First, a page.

While we ate we watched the bar tender swizzle and swirl his cocktails from the centre of the room and behind me was a wine and cheese cellar where I’m told guests can partake in an evening of wine and cheese tasting with sommeliers and cheese specialists
Lime & Tonic is a ‘concierge’service which finds interesting deals on meals and activities not just in London but all over the world.
The three course charm at Andaz is priced at £30 per person for members including a glass of champagne.

Tuesday, 20 May 2014



Dire economic problems and unrest among its citizens have kept tourists away from the Greek capital over recent years, But the Athenians are keen to stress that  is all history as they make Olympian efforts to ensure visitors return to enjoy the city’s attractions both ancient and modern

Millions of travellers have seen the 5000 year old Temple of The Acropolis in Athens, and although numbers have dropped off the city is still on the must-do list for cultural enhusiasts.And now Athens is hoping to lure tourists with its other atarctions too

The mayor of Athens told a group of travel professionals at a recent convention that the city is investing 120 Euros in upgrading and improving facilities to strengthen the business economy and bring back the tourists. Already this year tourist numbers are up significantly and signs are that the trend will continue as travellers rediscover the city and its gastronomy, night life, shopping and coastal activities.

Everyone is familiar with the classical sites in Athens, but keen to see a side to the city most tourists miss, I had booked a tour with a local guide as part of the city’s This is my Athens programme, where local volunteers take a visitor on an exclusive one-on –one walking tours. My guide did not turn out to be the enthusiastic student I imagined, but a consultant gynaecologist at a leading Athens hospital who has been taking tourists around since Athens hosted the Olympics in 2004. He gave an honest and incisive view point of someone who lives and works in the city as we strolled through the streets stopping at hidden monasteries and churches.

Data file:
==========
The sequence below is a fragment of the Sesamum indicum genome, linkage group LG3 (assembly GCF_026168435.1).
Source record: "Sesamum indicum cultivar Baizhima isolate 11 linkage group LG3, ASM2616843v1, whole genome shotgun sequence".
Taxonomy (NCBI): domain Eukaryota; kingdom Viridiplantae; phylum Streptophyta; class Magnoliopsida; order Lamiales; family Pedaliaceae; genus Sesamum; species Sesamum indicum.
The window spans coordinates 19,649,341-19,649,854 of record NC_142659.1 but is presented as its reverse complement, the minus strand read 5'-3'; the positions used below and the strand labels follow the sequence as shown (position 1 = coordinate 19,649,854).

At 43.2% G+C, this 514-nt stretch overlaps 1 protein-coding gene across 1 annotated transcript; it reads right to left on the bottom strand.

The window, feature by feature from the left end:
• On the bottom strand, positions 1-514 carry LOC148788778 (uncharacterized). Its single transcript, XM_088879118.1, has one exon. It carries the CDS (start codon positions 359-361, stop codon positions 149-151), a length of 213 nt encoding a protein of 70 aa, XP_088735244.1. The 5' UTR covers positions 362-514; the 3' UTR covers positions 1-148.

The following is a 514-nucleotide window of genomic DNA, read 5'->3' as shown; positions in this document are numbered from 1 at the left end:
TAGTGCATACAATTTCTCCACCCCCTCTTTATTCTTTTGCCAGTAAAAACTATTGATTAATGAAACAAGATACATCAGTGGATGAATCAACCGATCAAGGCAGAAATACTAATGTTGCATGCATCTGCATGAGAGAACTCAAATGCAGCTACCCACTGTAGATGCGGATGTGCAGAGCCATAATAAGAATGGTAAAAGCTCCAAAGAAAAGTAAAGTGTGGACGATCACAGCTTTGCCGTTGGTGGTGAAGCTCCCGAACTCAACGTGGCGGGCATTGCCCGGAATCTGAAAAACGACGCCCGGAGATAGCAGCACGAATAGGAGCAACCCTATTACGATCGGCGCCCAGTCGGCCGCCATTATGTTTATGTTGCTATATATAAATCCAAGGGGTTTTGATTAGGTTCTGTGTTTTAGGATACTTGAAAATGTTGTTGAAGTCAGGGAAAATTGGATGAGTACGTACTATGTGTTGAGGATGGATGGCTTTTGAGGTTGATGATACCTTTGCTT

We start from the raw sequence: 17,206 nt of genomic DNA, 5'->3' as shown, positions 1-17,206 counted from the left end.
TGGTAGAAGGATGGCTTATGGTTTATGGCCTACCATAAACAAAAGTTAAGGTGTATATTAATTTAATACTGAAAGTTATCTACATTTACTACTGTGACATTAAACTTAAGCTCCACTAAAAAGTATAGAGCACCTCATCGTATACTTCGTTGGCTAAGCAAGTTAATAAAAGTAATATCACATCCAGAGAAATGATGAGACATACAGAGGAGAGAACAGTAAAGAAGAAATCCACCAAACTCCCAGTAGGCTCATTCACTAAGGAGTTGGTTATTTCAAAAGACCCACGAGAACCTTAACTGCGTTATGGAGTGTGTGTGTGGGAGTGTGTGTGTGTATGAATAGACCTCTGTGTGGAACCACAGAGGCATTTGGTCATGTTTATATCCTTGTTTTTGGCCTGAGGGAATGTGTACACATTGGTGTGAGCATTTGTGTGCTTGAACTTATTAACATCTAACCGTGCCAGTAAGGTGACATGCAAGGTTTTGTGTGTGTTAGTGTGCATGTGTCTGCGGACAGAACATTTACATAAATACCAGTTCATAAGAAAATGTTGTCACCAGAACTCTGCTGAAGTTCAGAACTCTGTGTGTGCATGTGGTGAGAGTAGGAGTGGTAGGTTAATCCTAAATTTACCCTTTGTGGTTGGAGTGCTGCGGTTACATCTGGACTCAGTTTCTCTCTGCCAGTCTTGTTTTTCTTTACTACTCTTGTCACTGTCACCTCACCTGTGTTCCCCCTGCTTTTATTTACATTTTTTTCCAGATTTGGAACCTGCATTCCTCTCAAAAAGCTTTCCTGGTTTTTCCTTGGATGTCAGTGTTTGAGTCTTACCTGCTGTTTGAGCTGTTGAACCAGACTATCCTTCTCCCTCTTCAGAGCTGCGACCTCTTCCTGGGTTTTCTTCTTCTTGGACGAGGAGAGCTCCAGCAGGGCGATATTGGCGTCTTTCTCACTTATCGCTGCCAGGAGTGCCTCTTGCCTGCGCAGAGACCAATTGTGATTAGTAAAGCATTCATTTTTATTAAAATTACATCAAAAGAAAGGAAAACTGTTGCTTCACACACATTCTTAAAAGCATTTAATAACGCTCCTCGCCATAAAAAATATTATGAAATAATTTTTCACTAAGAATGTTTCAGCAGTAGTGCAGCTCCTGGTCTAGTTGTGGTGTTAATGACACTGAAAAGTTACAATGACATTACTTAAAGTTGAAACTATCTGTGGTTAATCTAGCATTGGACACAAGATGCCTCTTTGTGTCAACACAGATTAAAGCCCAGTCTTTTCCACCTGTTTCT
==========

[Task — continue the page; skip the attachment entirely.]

Designer shops, fashionable cafés and bars in smart squares like the elegant Kolonaki demonstrate that people are spending money here, although the city’s extensive graffiti shows that others are expressing their concerns, albeit in a colourful and artistic way. But the writing is not on the wall for Athens, as openings such as The Gastronomy Museum and the Maria Callas Museum (in 2015) and a new generation of fashion designers, chefs and artisans are attracting a younger crowd to the Greek capital


For Feta or Worse

Feta cheese, taramasalta and moussakas are the dishes that spring to mind when we think of Greek food, but there is a new wave of gastronomy especially in the capital which has seen a number of modern cafes and restaurants which bring a new twist to Athenian cuisine.

One of the nicest ways to see what is on offer is by one of the local food tours which take visitors on an eye-opening and mouth-watering adventure.

 ‘Greeks eat a lot of pies’ said Maria as we make a stop at a fragrant bakery in Psiri, the Soho of Athens, a bohemian part of town which is home to traditional coffee shops and simple stores like this one which sell Bougaza, Loukoumades and other syrupy sweet pies which the Greeks love as well as savoury pastries stuffed with spinach and cheese